Genetics of Language Development
Early detection of Fragile X is crucial to a child’s development, believes Debra Landay, PhD Literacy, Language & Culture student.
“I want to make people more aware that if we know early… that early intervention makes a difference for the child and the family,” Landay said.
According to the National Fragile X Foundation, Fragile X Syndrome (FXS) is a genetic condition that causes intellectual disability, behavioral and learning challenges and various physical characteristics.
“It is a genetic disorder that resides on the X chromosome and is passed onto male and female children,” Landay said.
FXS can be diagnosed at birth through a simple blood test, but that test is not a mandate.
Typically, the disorder is not diagnosed until much later– between 35 and 37 months for males and an average of 42 months for females. By this point, a child has lost out on learning opportunities, including language and literacy skills that are so critical in the first three years of a child's life, Landay said.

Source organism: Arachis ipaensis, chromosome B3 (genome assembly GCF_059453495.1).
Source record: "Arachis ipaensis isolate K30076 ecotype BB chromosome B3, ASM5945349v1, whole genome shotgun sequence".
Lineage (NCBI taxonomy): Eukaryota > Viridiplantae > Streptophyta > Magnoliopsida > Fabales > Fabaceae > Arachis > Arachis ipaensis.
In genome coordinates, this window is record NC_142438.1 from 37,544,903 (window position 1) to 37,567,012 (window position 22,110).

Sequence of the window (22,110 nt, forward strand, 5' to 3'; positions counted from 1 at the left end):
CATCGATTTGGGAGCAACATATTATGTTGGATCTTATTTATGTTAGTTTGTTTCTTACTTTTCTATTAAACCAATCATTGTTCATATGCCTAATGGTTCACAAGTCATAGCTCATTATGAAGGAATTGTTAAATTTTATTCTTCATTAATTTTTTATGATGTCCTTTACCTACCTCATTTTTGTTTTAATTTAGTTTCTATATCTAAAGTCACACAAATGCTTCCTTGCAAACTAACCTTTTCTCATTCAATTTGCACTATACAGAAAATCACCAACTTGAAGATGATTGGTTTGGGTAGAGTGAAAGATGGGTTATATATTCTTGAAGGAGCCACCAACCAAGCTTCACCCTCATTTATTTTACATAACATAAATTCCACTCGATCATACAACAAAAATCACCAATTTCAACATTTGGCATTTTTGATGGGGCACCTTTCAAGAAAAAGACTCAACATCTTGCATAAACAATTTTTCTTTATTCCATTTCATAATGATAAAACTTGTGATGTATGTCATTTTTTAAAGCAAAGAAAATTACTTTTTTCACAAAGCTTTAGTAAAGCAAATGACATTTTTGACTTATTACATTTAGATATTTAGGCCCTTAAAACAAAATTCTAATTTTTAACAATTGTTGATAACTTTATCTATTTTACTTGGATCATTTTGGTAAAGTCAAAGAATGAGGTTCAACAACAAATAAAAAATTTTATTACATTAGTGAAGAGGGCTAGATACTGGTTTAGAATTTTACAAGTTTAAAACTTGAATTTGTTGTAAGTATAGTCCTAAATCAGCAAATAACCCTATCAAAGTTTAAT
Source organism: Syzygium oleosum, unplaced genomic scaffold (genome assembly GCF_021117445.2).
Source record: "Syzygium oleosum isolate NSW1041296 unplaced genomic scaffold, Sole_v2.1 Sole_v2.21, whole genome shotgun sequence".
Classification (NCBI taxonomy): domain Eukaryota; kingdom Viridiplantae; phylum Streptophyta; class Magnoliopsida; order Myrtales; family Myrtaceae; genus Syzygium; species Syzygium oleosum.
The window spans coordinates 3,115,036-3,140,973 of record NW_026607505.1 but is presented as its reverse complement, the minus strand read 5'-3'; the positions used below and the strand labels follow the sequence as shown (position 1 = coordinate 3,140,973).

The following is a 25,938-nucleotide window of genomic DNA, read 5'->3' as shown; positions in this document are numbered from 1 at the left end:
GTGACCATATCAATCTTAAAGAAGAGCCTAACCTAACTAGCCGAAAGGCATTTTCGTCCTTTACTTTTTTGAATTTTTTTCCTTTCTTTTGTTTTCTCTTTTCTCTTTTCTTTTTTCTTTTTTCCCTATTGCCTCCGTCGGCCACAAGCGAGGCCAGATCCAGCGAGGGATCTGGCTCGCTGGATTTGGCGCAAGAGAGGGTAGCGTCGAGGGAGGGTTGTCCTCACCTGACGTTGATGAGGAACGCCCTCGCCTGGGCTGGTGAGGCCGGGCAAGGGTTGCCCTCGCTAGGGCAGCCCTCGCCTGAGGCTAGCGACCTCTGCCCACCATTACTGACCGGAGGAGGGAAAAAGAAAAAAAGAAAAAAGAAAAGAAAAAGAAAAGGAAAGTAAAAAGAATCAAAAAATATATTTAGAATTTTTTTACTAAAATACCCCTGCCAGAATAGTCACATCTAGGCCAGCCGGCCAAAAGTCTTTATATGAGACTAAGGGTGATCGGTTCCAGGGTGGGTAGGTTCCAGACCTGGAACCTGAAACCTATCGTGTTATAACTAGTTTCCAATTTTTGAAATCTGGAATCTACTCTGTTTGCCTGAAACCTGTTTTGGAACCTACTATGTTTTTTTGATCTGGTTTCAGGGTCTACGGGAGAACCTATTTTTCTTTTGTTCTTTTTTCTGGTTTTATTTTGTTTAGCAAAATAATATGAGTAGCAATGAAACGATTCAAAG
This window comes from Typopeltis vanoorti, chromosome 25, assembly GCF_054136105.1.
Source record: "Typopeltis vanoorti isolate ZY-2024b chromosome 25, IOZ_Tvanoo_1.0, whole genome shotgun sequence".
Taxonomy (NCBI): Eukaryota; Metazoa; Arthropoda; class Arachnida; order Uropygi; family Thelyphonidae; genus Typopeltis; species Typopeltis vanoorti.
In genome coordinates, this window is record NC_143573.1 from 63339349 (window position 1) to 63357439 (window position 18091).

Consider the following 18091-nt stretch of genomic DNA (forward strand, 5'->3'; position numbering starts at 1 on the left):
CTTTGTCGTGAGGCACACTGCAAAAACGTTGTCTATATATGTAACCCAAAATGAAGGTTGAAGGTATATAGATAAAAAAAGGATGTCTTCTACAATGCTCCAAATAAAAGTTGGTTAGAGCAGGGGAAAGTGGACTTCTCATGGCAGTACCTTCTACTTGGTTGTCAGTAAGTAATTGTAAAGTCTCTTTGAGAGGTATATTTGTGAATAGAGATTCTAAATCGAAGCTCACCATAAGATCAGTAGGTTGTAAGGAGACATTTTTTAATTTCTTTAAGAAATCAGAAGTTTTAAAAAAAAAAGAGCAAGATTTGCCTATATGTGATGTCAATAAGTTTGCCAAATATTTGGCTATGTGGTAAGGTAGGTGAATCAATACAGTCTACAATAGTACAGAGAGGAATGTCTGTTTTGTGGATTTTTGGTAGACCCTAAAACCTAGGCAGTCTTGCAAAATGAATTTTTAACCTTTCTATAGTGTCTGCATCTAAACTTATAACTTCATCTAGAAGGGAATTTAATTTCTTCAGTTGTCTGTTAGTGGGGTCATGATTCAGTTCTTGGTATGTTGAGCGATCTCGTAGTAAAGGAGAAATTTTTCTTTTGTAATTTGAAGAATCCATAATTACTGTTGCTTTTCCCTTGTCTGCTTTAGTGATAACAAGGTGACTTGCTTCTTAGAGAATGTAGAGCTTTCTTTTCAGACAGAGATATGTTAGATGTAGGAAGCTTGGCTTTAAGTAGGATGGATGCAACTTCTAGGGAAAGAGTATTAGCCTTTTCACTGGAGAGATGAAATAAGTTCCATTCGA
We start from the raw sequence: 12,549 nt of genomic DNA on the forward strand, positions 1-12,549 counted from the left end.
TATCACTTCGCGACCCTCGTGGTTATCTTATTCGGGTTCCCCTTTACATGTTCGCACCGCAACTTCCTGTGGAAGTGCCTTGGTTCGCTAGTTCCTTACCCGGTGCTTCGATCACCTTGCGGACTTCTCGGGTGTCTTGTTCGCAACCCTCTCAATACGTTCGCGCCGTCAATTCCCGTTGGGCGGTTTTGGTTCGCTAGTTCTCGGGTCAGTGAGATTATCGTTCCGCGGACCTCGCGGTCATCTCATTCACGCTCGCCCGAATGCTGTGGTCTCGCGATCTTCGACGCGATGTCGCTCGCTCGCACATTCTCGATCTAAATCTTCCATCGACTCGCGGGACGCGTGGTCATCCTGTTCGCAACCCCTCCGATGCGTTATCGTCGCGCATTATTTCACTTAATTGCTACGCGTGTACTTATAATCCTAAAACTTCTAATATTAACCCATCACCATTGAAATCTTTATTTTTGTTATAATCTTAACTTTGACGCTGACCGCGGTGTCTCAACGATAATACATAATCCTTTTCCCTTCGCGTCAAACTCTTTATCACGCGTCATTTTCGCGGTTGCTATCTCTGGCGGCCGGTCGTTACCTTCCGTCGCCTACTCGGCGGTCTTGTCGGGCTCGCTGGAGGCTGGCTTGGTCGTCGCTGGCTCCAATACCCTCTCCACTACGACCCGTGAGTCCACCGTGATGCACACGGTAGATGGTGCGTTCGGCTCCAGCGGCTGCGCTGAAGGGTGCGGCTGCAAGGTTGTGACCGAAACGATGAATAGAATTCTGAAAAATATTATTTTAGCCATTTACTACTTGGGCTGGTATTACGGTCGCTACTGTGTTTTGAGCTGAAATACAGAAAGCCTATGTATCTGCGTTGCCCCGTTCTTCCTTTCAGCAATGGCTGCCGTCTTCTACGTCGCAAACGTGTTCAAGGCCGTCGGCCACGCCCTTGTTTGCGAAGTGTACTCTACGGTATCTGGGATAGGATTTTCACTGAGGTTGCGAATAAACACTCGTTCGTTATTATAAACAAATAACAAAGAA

“Kids with Fragile X have a unique language profile different from Autism,” Landay said. “You could start intervention from birth (but) if it is not diagnosed until three-years-old, you’ve lost time.”
Barriers to early detection include a lack of knowledge from doctors and other professionals, something Landay hopes to address with her upcoming research.
“There’s a lot of misunderstanding and a lack of knowledge out there,” Landay said. “I want to hold people accountable because it’s now an easy blood test. We need to change the model.”
Through Fragile X clinics, Landay is planning to set up volunteer focus groups consisting of guardians of children with Fragile X.
“I plan to interview the parents– typically the mothers– to hear their stories to understand why diagnosis is delayed and the impact it has on families,” Landay said. “Although the time of diagnosis hasn’t changed in 10 years, the time in which doctors first respond has decreased."
Landay hopes to have her research collected by Spring 2015.